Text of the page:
Vatican News Service Criticizes U.S. Immigration Enforcement, Commends U.S. Bishops

By Diego Graglia, FI2W web editor
Daquella Manera/Flickr

Fides news service criticized U.S. immigration enforcement in a recent dossier. ("Frontera", by Daquella Manera/Flickr.)

Catholic leaders in the U.S. have been raising their voices in support of reform of the nation’s immigration laws, as Feet In 2 Worlds has reported in recent weeks. Now, a Vatican news service has issued a report that praises American Catholic bishops for their opposition to “the ineffectiveness and violence” of United States’ immigration measures.

“For many years,”  Fides news agency said, “the Catholic Bishops of America have strenuously fought for migrants and against systems of repression, (and have been) actively involved in promoting immigration reforms which encourage legality and respect for human rights.”

The news service, which is run by the Vatican’s Congregation for the Evangelization of Peoples, issued the dossier “The Question of Immigration in the United States of America” in late November. [You can get it in a Word document here.]

Fides criticized the failure of immigration laws passed in recent years, such as the Illegal Immigration Reform and Immigrant Responsibility Act (IIRIRA) of 1996, which toughened border security and made even minor crimes, like shoplifting, a reason for deportation. The law has for many years been the target of criticism by pro-immigrant advocates, who blame it for causing the separation of many immigrant families.

The Catholic agency also commented on the Integrated Surveillance Information System, or ISIS, for border monitoring:

More than ten years later we can say, figures in hand, that this strategy only increased beyond all measure the quantity of public money invested in border protection, increased the number of persons killed while attempting to cross the border line, enriched human traffickers (smugglers), encouraged in total ambiguity employers who apply norms similar to those of dependence in a regime of slavery, strangle illegal workers with a starvation wage and massacring working-hours, under the blackmail of non-existence.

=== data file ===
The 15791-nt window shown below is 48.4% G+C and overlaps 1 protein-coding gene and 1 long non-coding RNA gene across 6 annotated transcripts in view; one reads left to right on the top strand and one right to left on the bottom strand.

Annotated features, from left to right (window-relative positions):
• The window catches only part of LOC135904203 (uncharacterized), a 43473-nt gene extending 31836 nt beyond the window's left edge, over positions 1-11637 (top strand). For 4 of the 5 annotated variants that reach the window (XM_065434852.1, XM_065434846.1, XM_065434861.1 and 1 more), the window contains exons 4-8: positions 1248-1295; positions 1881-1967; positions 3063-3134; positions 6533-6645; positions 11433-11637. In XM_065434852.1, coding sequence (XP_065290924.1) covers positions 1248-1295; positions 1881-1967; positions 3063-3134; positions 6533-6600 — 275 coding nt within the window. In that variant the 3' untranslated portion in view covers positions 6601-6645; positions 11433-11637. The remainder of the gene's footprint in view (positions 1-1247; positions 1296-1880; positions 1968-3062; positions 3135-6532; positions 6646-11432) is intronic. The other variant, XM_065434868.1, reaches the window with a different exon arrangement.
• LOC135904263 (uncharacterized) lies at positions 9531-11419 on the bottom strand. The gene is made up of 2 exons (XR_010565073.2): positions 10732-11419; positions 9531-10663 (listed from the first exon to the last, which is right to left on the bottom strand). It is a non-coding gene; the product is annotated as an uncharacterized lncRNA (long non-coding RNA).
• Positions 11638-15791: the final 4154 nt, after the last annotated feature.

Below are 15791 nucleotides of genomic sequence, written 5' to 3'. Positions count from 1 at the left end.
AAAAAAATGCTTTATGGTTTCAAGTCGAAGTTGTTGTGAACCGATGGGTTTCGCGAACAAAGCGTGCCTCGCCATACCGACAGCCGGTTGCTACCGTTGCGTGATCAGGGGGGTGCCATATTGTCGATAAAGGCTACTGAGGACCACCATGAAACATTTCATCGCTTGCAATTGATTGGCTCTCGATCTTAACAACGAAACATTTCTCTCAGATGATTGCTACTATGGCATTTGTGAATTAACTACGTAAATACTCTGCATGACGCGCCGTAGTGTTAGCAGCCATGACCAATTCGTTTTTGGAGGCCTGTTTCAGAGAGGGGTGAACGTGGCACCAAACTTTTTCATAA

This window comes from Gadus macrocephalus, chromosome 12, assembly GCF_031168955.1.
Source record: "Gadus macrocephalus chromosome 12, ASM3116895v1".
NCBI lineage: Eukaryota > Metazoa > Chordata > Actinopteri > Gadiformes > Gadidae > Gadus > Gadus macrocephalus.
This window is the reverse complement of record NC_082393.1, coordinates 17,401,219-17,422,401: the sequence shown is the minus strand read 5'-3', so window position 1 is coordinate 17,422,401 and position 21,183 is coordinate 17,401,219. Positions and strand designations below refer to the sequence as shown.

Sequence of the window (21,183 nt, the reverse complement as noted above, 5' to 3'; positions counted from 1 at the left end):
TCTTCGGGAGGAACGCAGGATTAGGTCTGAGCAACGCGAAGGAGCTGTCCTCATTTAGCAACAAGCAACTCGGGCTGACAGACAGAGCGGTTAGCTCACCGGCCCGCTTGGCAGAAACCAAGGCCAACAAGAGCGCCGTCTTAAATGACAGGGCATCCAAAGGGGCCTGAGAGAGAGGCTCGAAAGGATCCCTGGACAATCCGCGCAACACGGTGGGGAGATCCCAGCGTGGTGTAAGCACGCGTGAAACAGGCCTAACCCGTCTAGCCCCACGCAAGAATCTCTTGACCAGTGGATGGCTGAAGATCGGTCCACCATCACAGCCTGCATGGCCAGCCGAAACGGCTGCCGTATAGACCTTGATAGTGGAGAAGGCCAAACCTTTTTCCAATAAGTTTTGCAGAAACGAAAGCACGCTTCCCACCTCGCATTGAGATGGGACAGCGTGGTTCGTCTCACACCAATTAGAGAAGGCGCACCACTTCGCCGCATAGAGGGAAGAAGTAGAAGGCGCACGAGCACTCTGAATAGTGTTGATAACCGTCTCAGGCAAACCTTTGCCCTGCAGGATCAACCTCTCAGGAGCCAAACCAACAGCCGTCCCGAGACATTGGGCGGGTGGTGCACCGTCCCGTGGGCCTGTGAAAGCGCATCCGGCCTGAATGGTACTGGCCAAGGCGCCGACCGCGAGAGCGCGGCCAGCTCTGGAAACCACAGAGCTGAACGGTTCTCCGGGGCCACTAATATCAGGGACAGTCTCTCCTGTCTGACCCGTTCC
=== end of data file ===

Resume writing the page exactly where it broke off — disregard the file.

The dossier also assessed the change in the American government’s approach to immigration and border security after the attacks of Sept. 11, 2001. Those issues, Fides said, became “a political obsession,” which led to the creation of the Department of Homeland Security.

“The new Department included the U.S. Immigration and Customs Enforcement (ICE), powerful investigative branch charged with identifying, investigating and dismantling national security weak points,” it said.

Although attention is focused mainly on citizens of Arab origin and Muslim religion, civil freedom is restricted in many ways, with FBI interception of international telephone calls and e-mail messages, and other repercussions also in areas of “qualified” immigration, scholars, researches, young foreigners studying in America for an advanced degree.

At the same time, President George W. Bush failed in his attempt to see immigration reform passed in Congress. The only immigration-related initiative that was passed in the end, Fides noted, was the one mandating the construction of a fence at the U.S.-Mexico border.

“Besides the construction of the wall,” the agency added, “other initiatives taken by the present administration include: higher cost of applications for visas and citizenship and stiffer admission tests, obstacles in daily life of immigrants regarding healthcare, jobs, education.”

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